Steal This Movie!

on August 18, 2000 by Wade Major
   Based on the life of '60s-era radical Abbie Hoffman, "Steal This Movie!" is the counterculture equivalent to "Man on the Moon," a competent yet ultimately unenlightened look at a figure who remains as enigmatic by film's end as he was at the beginning.

   Adapted from the books "To America With Love: Letters From The Underground" by Hoffman and his wife Anita, and "Abbie Hoffman, American Rebel" by Marty Jezer, "Steal This Movie!" endeavors to compress as much of Hoffman's (Vincent D'Onofrio) colorful personal and public life as possible into one movie, structured primarily on the flashback recollections of Anita Hoffman (Janeane Garofalo) and attorney Gerry Lefcourt (Kevin Pollak). Whether intended or not, the net result is a fragmented, largely episodic account that mostly just preaches to the choir, presenting plenty of facts but very little insight into the chaotic, frenetic mind that was Abbie Hoffman's.

   Part of the problem lies with D'Onofrio, who also served as the film's executive producer. While D'Onofrio's undeniable gifts as an actor occasionally spark to something meaningful, the greater part of his performance comes of as simply hysterical and shrill, an overwrought portrait of a raving lunatic who just happened to be exceedingly principled. At the same time, the film never sufficiently narrows its focus nor abates its pace to make any kind of pertinent observations into its characters or the era. Seemingly more concerned with presenting a historical slide-show than a serious character study, screenwriter Bruce Graham and director Robert Greenwald speed through time, slowing down only where the public record becomes the most dense. It is no coincidence that the film's best moments center around the "Chicago 7" trial, the only point at which the film seems willing to take its time and not rush on to the next chapter in Abbie's life.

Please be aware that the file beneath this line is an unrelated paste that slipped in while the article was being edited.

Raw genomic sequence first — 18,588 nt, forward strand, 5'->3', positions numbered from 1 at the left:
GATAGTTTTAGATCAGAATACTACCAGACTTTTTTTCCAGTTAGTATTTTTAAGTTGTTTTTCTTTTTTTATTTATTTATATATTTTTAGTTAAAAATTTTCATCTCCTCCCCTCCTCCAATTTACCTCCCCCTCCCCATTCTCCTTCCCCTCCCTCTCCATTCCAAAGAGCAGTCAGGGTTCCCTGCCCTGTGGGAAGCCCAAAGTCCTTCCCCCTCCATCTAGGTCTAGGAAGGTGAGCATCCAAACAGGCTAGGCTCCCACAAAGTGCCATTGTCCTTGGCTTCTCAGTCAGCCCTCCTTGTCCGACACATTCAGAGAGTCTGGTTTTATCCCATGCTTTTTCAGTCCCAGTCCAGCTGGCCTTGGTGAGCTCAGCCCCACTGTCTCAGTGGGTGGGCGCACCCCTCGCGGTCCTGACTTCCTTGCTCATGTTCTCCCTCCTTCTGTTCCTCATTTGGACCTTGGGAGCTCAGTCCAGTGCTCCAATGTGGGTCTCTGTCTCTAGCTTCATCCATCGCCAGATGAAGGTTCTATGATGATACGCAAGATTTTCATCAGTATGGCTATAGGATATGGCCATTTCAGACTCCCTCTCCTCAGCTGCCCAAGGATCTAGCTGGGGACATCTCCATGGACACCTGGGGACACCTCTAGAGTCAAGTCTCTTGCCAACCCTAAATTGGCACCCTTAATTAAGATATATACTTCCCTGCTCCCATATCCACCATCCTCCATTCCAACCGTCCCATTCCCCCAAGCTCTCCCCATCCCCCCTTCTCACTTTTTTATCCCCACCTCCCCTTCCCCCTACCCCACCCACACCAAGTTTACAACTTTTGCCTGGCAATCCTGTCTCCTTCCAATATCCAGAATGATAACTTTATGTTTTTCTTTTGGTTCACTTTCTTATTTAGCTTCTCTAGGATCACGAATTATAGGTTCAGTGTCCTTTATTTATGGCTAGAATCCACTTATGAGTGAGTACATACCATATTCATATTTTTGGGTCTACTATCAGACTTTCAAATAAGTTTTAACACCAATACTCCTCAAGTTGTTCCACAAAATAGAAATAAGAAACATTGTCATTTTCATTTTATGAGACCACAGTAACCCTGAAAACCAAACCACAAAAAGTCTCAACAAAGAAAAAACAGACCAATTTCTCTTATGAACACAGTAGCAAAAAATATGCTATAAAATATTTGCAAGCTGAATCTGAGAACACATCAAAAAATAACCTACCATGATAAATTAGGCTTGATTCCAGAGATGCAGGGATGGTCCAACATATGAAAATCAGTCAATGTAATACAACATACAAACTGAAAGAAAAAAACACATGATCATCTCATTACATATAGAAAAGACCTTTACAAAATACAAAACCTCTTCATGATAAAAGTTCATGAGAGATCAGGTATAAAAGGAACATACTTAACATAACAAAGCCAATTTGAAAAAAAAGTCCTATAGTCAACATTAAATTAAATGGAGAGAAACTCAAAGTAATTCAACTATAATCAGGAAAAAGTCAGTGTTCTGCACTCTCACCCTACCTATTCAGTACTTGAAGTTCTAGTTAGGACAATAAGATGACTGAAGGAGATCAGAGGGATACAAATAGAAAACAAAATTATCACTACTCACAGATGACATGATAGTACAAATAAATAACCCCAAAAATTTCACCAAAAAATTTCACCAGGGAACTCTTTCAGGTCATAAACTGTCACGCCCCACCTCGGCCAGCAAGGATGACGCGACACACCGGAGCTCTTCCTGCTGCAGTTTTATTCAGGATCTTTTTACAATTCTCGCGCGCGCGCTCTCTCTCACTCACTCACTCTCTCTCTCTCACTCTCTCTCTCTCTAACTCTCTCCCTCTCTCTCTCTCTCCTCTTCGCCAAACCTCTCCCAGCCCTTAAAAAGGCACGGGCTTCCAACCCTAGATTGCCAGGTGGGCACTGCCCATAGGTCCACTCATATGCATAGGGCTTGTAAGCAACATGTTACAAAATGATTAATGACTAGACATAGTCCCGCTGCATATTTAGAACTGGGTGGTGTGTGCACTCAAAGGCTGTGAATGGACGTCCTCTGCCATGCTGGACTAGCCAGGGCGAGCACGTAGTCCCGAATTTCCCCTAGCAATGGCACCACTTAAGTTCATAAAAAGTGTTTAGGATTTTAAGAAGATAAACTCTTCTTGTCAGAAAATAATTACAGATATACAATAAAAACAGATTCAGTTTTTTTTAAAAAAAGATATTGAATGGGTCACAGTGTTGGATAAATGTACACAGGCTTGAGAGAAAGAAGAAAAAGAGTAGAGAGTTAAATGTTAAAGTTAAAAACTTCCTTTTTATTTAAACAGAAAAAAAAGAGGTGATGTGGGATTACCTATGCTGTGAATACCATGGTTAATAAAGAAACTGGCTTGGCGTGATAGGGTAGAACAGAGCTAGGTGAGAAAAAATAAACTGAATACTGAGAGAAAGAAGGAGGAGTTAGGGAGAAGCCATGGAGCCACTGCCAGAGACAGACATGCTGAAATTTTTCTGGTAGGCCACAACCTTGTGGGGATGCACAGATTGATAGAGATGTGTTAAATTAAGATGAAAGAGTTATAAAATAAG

Unfortunately, it's a high point that comes and goes all to quickly as the film decelerates into the present day where, like Abbie, it finds depressingly little dissent to sustain a life structured solely, and somewhat emptily, on protest.    Starring Vincent D'Onofrio, Janeane Garofalo, Jeanne Tripplehorn, Kevin Pollak, Donal Logue and Kevin Corrigan. Directed by Robert Greenwald. Written by Bruce Graham. Produced by Robert Greenwald and Jacobus Rose. A Lions Gate release. Biographical drama. Rated R for language, drug content and some nudity. Running time: 106 min.

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